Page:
Design specs provide detailed information about how an organization needs to design, develop or print visual elements. These specs could include required dimensions, resolution (quality), colors and character styles. Design specs are especially important when designers work with website, software or product developers to fit the design into an already-built framework.
Designers must use the correct graphic or image file type for the intended purpose. Using the wrong file type could result in an image that looks fuzzy on a website, a graphic that doesn’t display properly in an email or a brochure that prints poorly. Here are some key differences between popular file types.
- AI: Adobe Illustrator design files, type of native file, contains vector images
- EPS: Includes individual vector design elements that make up larger vector images
- GIF: Animated images, pixel-based
- INDD: Adobe InDesign design file, a type of native file
- JPG: Used for quick design previews and web and print photos, pixel-based
- PDF: Used for print files and web-based documents, contains vector images
- PNG: Transparent images (i.e., no background), pixel-based
- PSD: Adobe Photoshop design files, type of native file, pixel-based
- SVG: Used for web publishing, contains vector images
- TIFF: Used for high-quality printed graphics, pixel-based
Gradients are a popular design trend that gradually blends from one color to another color – and sometimes to additional color(s). The trend is popular today because gradients are versatile and modern; they add depth to design, and can be bold or subtle and capture an audience’s attention.
Icons help organizations visually convey meaning to help audiences quickly understand a message. For example, companies often use icons throughout their websites to improve the user experience and help people easily understand the content communicated. Organizations can also develop icons, for example, to represent each of the company’s values to help businesses communicate and reinforce them with employees.
CASE STUDY | Minnesota Medical Association
Beehive developed icons to reinforce key messages and enhance Minnesota Medical Association’s COVID-19 communications.
A native file is the original design file where a designer created a graphic or image, such as Photoshop (PSD) or InDesign (INDD). It typically includes design elements, such as layers and text styling, that people cannot edit in other software programs (like PowerPoint). Designers should always have access to native files in order to edit existing design assets.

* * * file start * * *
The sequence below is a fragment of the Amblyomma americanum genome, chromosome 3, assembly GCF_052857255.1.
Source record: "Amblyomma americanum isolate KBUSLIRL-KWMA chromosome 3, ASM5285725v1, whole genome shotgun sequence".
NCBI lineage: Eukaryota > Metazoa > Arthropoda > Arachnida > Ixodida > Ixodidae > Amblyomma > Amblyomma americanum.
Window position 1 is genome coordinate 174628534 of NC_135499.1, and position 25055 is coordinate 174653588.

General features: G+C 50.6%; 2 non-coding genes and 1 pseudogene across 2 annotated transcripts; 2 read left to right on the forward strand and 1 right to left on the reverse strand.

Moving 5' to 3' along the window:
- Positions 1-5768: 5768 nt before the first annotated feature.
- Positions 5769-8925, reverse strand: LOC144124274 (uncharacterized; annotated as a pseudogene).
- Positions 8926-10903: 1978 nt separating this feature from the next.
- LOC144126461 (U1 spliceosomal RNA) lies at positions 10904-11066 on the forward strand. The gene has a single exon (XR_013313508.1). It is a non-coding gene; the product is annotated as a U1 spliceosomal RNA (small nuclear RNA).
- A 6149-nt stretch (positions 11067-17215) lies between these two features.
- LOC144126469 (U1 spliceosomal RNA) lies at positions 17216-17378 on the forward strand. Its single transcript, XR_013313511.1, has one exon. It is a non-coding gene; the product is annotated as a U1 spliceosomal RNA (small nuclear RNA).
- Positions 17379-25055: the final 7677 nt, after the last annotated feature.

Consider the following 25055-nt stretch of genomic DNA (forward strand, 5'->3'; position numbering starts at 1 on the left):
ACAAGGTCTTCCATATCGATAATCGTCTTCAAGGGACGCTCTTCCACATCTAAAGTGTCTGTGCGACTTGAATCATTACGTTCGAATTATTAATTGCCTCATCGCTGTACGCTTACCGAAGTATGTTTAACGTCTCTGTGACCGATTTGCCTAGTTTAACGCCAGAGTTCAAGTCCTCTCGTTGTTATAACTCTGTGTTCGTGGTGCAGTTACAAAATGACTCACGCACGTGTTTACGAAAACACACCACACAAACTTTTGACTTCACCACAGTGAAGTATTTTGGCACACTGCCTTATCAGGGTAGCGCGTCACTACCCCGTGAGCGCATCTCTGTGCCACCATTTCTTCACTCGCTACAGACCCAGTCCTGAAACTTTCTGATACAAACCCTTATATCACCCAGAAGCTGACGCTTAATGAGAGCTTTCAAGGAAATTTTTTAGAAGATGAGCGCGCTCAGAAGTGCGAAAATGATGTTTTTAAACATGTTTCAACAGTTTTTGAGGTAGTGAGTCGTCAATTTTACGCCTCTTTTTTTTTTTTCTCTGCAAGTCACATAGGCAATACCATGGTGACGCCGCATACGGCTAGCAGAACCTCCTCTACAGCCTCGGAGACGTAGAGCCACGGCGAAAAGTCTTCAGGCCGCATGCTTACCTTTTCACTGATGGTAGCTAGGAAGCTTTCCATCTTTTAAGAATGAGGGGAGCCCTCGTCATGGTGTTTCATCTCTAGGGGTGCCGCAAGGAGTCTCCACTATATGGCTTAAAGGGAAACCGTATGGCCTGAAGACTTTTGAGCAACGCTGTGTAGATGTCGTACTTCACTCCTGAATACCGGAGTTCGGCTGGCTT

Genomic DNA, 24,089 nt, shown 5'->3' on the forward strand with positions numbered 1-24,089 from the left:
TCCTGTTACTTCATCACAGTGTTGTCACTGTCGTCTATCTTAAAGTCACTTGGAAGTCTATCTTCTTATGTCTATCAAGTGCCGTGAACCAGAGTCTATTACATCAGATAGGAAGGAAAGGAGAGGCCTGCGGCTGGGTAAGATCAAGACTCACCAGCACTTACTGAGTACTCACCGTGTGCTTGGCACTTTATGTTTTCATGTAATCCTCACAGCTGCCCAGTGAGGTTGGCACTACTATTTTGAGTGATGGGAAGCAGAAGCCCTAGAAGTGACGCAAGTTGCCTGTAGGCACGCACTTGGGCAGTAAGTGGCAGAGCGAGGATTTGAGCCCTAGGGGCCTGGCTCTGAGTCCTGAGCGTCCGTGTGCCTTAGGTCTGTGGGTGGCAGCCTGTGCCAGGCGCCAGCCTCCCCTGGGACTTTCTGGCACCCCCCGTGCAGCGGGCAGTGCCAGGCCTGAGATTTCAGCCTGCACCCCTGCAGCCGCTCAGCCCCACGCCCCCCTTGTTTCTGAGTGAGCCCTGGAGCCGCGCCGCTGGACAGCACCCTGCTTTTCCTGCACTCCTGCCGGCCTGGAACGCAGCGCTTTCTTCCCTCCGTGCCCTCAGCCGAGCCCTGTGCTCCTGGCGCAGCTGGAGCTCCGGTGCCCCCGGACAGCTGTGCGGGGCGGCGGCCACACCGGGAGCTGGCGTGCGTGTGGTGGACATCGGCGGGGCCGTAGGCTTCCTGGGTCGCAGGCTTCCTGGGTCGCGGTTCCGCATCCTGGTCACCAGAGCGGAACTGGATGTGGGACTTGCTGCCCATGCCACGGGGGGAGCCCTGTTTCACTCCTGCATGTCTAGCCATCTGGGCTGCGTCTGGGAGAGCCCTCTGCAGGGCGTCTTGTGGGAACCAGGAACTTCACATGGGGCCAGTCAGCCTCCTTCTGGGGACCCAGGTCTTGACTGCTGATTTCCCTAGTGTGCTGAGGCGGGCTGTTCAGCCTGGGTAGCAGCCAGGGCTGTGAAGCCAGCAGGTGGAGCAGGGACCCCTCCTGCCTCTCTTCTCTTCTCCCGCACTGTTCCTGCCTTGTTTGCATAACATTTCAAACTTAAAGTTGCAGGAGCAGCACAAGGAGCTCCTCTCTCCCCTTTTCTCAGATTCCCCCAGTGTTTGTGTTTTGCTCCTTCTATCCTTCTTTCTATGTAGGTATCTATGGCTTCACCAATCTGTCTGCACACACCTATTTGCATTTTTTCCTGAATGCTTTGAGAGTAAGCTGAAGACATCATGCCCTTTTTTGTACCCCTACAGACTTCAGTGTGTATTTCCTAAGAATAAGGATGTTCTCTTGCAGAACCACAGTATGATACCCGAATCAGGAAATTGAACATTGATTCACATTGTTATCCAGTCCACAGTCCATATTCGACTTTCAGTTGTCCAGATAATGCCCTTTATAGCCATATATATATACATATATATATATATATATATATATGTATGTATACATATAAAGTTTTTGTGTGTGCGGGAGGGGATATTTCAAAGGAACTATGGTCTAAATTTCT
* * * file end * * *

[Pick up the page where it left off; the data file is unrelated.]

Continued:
Pixels are tiny colored squares that, together, form a picture. An image is higher resolution (i.e., higher quality) when there are more pixels per inch. Raster images (which differ from vector images) use pixels. Raster images cannot scale up or down without losing quality in the way a vector image can. Common file formats that use pixels are JPG, PNG, GIF, TIFF and PSD. These file formats are all raster images.
Typography is how companies choose to arrange and style letters and text to make it clear, visually appealing and easy to read. Typography includes the various fonts, styles and colors the business uses across all of its company-published communications. Designers, when discussing typography, will often talk about serif and sans-serif fonts. Serif fonts include small embellishments on each character (e.g., Times New Roman), while sans-serif fonts do not include these small embellishments (e.g., Arial).
User experience (UX)
UX is how a person interacts with an organization and its products and services — and what that experience is like for them.
User interface (UI)
UI is the interface (e.g., a web page or app) that a person uses to interact with a product or service. UI design often refers to graphics and visual elements used to create an appealing and easy-to-use interface (e.g., visual design, colors, graphic design, layouts and typography).
UX/UI is a common acronym for “User experience/user interface.” People often mistakenly use the two terms interchangeably, but they mean different things. However, the goal of UX/UI is to create user interfaces that enable a positive user experience.
Designers create vector images and art using mathematical formulas that establish points, lines, curves and shapes on a grid. The benefit of vector images is that they can be scaled however small or large the organization needs without sacrificing quality. (This differs from popular file formats like JPG, PNG, GIF and PSD, which cannot scale without losing quality.) Vector images are commonly found in SVG, EPS, PDF and AI graphic file formats.
Visual communication combines data visualization and graphic design to deliver information in a compelling way. It uses various visual elements to develop a story and uses multiple formats to reach audiences.
Business leaders and communication teams that learn and understand basic graphic design terminology will form stronger and more collaborative working relationships with designers and design partners. Share Beehive’s Graphic Design Glossary with your teams to start elevating your organization’s visual communication aptitude — a key element of strategic communication today.